New Low Power ASIC Offering Delivers as Much as 30X Improvement in Standby Power ManagementANAHEIM, CA -- Jun 13, 2005
-- IBM today announced two new 65 nanometer (a nanometer is a billionth of a meter) application-specific integrated circuit (ASIC) product offerings, including the company's first ever comprehensive low power ASIC offering for the fast growing wireless, mobile and consumer electronics market. An ASIC is an integrated circuit customized for a particular use, rather than intended for general-purpose use. For example, a chip designed solely to run a cell phone is an ASIC.
Specifics of this dual offering were detailed today at the 2005 Design Automation Conference (DAC) in Los Angeles, CA:
IBM's low power ASIC offering (Cu-65LP) -- designed to provide IBM's ASIC technology to highly integrated, power sensitive applications found in today's wireless, mobile and consumer devices. With leakage currents reduced by as much as 30X from the previous 90nm ASIC offering, IBM's industry leading design methodology and system on chip expertise can now be applied to ever more sophisticated functions found in battery powered and thermally challenged environments.
IBM's new high performance 65nm ASIC offering (Cu-65HP) targets high-frequency, performance-driven applications required by Networking, Communications, Data Processing and Storage Network markets. This 65nm ASIC offering increases performance as much as 20 percent over the previous 90nm ASIC offering. Both 65 nanometer (nm) ASIC offerings have the ability to pack nearly twice as many circuits on a die compared with the equivalent 90nm offering.
"This dual offering will continue our undisputed logic ASIC technology leadership at the high end," said Tom Reeves, OEM vice president, Semiconductor Products for IBM Systems & Technology Group. "Now with the introduction of our low-power ASIC offering we will bring our proven record of technology leadership to the high growth consumer marketplace."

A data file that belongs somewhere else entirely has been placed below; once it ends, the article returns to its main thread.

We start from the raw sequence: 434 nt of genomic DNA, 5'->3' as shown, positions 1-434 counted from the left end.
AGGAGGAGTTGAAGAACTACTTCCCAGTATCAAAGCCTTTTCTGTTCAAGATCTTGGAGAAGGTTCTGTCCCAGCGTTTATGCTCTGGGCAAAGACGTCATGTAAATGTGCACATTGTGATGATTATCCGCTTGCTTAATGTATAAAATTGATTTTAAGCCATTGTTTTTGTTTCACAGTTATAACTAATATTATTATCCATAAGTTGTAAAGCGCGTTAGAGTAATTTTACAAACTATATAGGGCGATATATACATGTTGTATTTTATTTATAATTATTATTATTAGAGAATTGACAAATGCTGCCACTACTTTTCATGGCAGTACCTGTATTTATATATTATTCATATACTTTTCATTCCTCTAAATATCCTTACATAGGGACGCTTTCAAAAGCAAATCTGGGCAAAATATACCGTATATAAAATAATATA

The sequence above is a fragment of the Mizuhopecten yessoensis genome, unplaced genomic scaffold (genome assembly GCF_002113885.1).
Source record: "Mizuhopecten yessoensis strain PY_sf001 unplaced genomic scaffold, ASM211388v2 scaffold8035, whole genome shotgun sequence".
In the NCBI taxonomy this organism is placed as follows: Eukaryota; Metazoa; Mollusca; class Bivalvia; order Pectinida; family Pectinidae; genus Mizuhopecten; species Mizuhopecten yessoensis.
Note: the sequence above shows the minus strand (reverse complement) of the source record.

Innovations found in both Cu-65LP and Cu-65HP offerings include:
Statistical techniques in timing and optimization to address process variation. These techniques enable designers to correct errors that might previously have gone undetected on a real-time basis, and re-engineer the chip throughout the design flow. The result is a more robust design optimized for performance and power targets.
Strained silicon: IBM developed a method to introduce "strain" into the crystal structure forming the transistors, producing more useful current. Strained silicon improves useful current by as much as 40% over devices lacking strain.
The low power (Cu-65LP) design kit targeted availability is in the second quarter of 2005, followed by the high performance design kit planned for later in the year. Volume production for the Cu-65 low power and high performance offerings are planned in the first quarter and third quarter of 2007, respectively.
The offering includes standard-cell logic design libraries; multiple I/O families; embedded SRAM and DRAM; a diverse collection of cores, including industry leading high-speed SerDes and embedded microprocessors highlighting PowerPC Architecture, as well as a wide range of packaging solutions.
The IBM low power ASIC offering is built on top of industry standard ARM Artisan physical IP, specifically standard cells, SRAM memory compilers and general purpose I/Os. IBM's ASIC methodology is intended to enable fast design closure and help achieve first pass success designs. ARM, a provider of industry standard libraries, is co-developing these 65nm low power libraries with IBM.
IBM develops, manufactures and markets state-of-the-art semiconductor and interconnect technologies, products and services including industry-leading Power Architecture microprocessors. IBM semiconductors are a major contributor to the company's position as the world's largest information technology company. Its chip products and solutions power IBM eServer and TotalStorage systems as well as many of the world's best-known electronics brands.
IBM semiconductor innovations include dual-core microprocessors, copper wiring, silicon-on-insulator and silicon germanium transistors, strained silicon, and eFUSE, a technology that enables computer chips to automatically respond to changing conditions.
More information is available at: http://www.ibm.com/chips.